Thomas Peter1, Jian-Xiong Sheng1, Debra Weisenstein2, Beiping Luo1, Eugene Rozanov1,3 1 IAC ETHZ, Zurich; 2 Harvard University, Cambridge, MA; 3 PMOD/WRC, Davos Stratospheric Aerosol Loading after Pinatubo: Studies Using a Fully Coupled Sulfate Aerosol-Chemistry-Climate-Model (CCM) SPARC ASAP (2006) The Challenge: Nucleation / Condensation / Evaporation / Coagulation / Transport / Sedimentation E.g., sedimentation is a major revomal processes after large volcanic eruptions, depends on the particle size: 10% larger radius 60% more gravitational mass flux
SOCOLA: A fully coupled sulfate aerosol CCMThis is a “spectral” or “sectional” or “size-resolving” or “bin” model. Not a “modal” model. Not a “bulk model. CCM SOCOL v3.0: MA-ECHAM5 (GCM) and MEZON (CTM) 39 sigma-pressure vertical levels (up to 0.01 hPa); horizontal T31 or T42 Sea surface temperature prescribed, QBO is nudged based on observations AER aerosol module: all relevant sulfur chemistry and microphysics 40 size bins: 0.39 nm - 3.2 μm (volume doubling) size-dependent composition (Kelvin effect) Model coupling: Each aerosol size bin is transported separately in ECHAM5 incl. sedimentation Interactive radiation scheme: online calculation of optical properties for 22 SOCOL wave bands
Schematic diagram of the global sulfur budget: Burdens in Gg S, fluxes in Gg S/yr Red: SOCOLA Black: AER (as SPARC 2006 ASAP) and obs in brackets Green: GOCART model (Chin et al., 2000) Purple: Chin and Davis (1995) Meteoritic and other non-S species not yet included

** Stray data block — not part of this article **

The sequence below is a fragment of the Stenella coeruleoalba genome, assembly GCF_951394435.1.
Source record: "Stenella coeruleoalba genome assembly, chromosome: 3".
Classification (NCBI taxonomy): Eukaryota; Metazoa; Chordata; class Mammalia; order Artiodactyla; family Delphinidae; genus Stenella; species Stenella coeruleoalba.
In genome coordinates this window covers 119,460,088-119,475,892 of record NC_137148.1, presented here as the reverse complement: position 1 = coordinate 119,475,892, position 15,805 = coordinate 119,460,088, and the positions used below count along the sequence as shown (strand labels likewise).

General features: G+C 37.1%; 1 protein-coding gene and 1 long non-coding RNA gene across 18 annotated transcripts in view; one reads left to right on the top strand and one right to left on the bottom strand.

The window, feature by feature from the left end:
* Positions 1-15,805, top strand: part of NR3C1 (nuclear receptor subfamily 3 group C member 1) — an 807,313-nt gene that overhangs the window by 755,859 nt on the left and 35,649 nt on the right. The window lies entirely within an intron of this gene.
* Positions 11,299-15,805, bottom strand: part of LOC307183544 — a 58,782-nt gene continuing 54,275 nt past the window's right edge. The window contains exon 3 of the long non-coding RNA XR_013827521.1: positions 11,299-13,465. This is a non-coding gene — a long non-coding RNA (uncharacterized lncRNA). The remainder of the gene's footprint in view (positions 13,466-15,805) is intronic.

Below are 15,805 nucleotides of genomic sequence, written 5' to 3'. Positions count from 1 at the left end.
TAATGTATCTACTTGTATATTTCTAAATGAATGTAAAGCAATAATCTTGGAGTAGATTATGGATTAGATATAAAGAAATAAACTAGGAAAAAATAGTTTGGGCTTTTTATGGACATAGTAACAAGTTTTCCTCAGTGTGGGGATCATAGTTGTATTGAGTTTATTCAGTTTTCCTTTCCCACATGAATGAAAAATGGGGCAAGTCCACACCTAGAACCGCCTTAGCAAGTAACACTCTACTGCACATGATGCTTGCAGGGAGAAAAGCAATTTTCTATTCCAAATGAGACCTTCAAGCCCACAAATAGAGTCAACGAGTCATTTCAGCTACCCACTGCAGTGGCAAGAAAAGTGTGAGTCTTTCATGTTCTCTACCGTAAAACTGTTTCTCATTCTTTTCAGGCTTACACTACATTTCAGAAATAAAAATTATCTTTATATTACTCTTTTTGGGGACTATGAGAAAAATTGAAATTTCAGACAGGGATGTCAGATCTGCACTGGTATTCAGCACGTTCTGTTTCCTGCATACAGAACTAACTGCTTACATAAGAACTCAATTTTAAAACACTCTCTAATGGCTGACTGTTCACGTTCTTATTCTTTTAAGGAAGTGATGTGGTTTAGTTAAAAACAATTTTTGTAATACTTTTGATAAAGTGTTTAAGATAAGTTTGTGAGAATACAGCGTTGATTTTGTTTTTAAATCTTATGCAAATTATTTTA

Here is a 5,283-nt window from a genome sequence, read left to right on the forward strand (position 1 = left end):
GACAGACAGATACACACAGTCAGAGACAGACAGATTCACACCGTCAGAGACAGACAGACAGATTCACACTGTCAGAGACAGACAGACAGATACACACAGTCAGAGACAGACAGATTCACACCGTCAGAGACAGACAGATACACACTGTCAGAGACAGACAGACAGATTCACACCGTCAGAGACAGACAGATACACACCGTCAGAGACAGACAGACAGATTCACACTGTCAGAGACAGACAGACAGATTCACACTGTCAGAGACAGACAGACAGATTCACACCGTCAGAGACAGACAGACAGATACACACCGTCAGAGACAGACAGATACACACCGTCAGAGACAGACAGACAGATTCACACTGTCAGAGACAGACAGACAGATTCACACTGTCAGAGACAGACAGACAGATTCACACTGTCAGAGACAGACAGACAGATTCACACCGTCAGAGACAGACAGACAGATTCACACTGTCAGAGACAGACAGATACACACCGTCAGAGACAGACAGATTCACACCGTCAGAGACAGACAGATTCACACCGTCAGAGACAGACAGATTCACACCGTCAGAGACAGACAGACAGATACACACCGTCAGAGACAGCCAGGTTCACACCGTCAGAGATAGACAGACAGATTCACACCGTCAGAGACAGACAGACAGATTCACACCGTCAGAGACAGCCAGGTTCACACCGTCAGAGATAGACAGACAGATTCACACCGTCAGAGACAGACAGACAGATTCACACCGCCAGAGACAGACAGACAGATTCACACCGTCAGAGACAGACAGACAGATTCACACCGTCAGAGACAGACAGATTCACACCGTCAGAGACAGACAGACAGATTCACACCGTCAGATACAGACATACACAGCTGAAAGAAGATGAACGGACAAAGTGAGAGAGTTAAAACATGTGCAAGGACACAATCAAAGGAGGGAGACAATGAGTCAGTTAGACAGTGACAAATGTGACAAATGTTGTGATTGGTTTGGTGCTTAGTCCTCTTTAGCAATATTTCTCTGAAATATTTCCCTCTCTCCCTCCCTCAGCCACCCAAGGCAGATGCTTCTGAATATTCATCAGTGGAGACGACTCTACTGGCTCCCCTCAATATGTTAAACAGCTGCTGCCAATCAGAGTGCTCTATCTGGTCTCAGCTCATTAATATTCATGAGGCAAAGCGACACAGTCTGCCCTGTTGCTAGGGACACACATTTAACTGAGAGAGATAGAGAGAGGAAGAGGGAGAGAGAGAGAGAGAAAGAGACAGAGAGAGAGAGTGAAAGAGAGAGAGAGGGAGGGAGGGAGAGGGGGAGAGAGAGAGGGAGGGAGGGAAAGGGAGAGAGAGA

SOCOLA comparison with OPC measurements at Laramie, WY, 2000-2010 Solid: OPC cumulative # density (cm-3) Dashed: SOCOLA Symbols: OPC volume density (μm3/cm3) Red line: SOCOLA Excellent agreement in volume density. Good agreement in size distributions, however, deviations for large particles at higher alts: - pvap is too low? Kelvin effect too weak? - Nucleation too slow? Coagulation is too fast? - Too fast meridional transport in the model responsible?
SAGE-4 dataset for CCMI SAGE_4 Stenchikov et al. (1998) • 1024nm extinction • Zonal mean 5°S-5°N • August 1991 • bars: standard dev. of SAGE II (ASAP Report) • The ASAP Report pointed to the importance of the new gap-filling procedure. • However, we failed to high-light the massive short-comings of the outdated datasets. • Furthermore, there is a general lack of accounta-bility and tracability in the old literature (e.g. missing version numbers of SAGE data used)
Comparison of extinction Friday, September 19, 2014 6